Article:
What they will take from the win over Japan should be less than the education delivered in being run off the park by South Africa and allowed to play, but always at arm’s length, by the Wallabies, but there are lessons in them all, particularly for a host of young Scots still finding their feet in the international game.
They now return to their clubs for the bread and butter business of league and Heineken Cup rugby and, at the back of their minds, the looming prospect of making the starting squad for the next international against Ireland in Dublin at the beginning of February.
David Denton, who played all three Autumn Tests at No 8, and showed himself to be one of Scotland’s most consistent performers, says the biggest lesson is the need to provide quick ball at the breakdown and to be clinical when it comes to taking chances.
“There was a little bit of naivety and that makes it frustrating,” he said, reflecting on the final encounter. “It was a game we should have won but we played too much rugby in our own half and you can’t do that.
“I think we are moving in the right direction. In the Six Nations, it will be more about winning, and more about getting our strongest team out, and there is a long-term plan for us building up to the World Cup.
“But the most important thing for us is the breakdown. If we can get quick, solid ball then we will be a team to be reckoned with. We have got some potent attacking threat if we get the quick ball. But have to learn from this. I don’t want to be in a position of saying the same things the next time we play these teams.”
There was a genuine frustration in his voice as he spoke, and it was shared by other players after Saturday’s defeat. Fast-track learning is a priority for Duncan Weir and Ruaridh Jackson, Glasgow Warriors team-mates who are going toe to toe in the competition for ownership of the No 10 jersey.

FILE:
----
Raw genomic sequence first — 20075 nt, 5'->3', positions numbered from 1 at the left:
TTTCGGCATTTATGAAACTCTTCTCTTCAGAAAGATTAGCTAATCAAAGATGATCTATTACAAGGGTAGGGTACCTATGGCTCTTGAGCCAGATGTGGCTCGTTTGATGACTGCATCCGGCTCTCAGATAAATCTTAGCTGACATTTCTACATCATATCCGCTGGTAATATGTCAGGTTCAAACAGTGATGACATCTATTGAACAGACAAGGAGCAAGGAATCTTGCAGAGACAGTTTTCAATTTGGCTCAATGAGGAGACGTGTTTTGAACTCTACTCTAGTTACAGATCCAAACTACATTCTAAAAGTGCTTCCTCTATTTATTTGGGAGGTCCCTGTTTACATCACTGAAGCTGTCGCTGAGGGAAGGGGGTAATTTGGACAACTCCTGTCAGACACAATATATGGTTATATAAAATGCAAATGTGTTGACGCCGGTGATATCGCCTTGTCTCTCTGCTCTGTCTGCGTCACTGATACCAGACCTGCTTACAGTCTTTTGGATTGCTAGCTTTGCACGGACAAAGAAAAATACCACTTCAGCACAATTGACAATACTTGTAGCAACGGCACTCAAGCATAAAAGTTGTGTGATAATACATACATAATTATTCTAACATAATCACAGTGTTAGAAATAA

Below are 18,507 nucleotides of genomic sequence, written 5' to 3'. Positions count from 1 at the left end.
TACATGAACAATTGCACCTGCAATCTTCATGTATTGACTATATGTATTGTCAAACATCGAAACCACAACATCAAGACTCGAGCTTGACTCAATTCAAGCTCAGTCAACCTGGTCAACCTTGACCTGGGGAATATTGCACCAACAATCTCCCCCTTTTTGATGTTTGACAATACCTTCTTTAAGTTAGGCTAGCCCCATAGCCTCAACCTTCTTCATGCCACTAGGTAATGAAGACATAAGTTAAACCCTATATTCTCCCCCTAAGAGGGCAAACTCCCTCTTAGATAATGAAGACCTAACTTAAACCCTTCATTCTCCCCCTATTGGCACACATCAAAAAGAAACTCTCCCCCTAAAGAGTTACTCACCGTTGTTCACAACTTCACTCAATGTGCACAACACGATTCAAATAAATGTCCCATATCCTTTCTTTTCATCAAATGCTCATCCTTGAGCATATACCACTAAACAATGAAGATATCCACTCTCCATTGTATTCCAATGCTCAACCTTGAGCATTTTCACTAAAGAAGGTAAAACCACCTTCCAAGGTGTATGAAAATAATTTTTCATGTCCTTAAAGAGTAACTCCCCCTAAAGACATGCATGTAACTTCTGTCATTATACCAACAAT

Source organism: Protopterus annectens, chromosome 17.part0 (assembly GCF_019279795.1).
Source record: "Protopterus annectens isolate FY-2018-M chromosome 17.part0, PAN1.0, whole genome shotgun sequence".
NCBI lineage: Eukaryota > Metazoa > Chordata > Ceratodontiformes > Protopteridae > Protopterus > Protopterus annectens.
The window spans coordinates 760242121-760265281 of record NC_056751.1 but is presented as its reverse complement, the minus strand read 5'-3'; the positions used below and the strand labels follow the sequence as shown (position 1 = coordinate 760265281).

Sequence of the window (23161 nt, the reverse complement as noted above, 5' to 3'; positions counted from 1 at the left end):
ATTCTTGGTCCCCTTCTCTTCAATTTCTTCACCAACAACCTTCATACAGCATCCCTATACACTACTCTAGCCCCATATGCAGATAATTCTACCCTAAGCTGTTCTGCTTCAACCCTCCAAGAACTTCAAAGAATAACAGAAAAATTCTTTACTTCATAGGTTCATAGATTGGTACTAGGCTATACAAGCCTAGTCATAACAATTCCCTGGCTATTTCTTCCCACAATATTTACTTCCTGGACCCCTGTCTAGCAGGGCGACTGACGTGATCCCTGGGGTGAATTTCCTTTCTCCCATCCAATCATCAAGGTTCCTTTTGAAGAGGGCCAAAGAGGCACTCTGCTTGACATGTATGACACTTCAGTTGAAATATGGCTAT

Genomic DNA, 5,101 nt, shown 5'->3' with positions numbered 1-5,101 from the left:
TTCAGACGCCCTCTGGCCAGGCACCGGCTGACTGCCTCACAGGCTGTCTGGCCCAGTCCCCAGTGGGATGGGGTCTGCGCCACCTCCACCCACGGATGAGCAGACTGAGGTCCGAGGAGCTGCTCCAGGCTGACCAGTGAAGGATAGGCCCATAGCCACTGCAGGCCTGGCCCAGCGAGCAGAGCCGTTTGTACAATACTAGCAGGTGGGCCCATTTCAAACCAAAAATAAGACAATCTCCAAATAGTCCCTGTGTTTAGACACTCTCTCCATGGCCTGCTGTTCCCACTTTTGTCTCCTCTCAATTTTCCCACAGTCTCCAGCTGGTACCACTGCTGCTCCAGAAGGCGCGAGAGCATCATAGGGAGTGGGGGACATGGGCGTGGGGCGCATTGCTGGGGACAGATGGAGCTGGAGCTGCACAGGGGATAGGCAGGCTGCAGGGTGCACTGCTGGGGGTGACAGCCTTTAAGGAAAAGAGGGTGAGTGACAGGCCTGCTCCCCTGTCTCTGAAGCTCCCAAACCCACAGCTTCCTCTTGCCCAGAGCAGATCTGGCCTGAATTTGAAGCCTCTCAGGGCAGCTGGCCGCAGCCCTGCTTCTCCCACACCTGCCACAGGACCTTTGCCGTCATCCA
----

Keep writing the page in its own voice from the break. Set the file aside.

Jackson started the first two Tests and Weir got the nod to face Australia. Who wins selection in February is likely to depend on who shines most over the winter months, and who perhaps adds most to his game.
“Me and Jacko are learning very quickly the job we need to do,” Weir said. “You need to learn fast because that is the nature of things within the squad. We created chances today and it was fine margins in international rugby that meant we didn’t get a home victory but let the game slip by six points. I think I have shown I am not just a kicking stand-off. I don’t want that tag. I feel more comfortable taking the ball flat, dropping people off.”
Montpellier lock Jim Hamilton led Scotland on to the pitch with his son JJ to make his 50th cap and, for all his lengthy experience, says he is riding the learning curve as well.
“There’s no doubt that that was a game we could have won if we had been more clinical,” the 31-year-old said. “Give these southern hemisphere teams one opportunity and they score and that is what we have to do.
“There are positives to take out of the game but we need to be harsh on ourselves as a group. I said last week that I want to win things and if we are going to win the Six Nations we need to be clinical. We don’t want to just be a team that is difficult to beat; we want to be a team that beats these sides.”
Sean Lamont, Scotland’s most experienced player now with 82 caps, came within inches of crossing the Australian line and probably confirmed his claim to a winger’s jersey. He said: “It was a better performance than last weekend but it was the same story – little inaccuracies and a couple of soft tries cost us. Our defence was pretty good 99 per cent of the time but that one per cent is the soft scores. That’s the difference when you play the top teams.
“But it felt a damn sight better. We were a damn sight more aggressive and took it to them and, bar a couple of penalties here and there and a couple of soft tries, that was one for the taking.”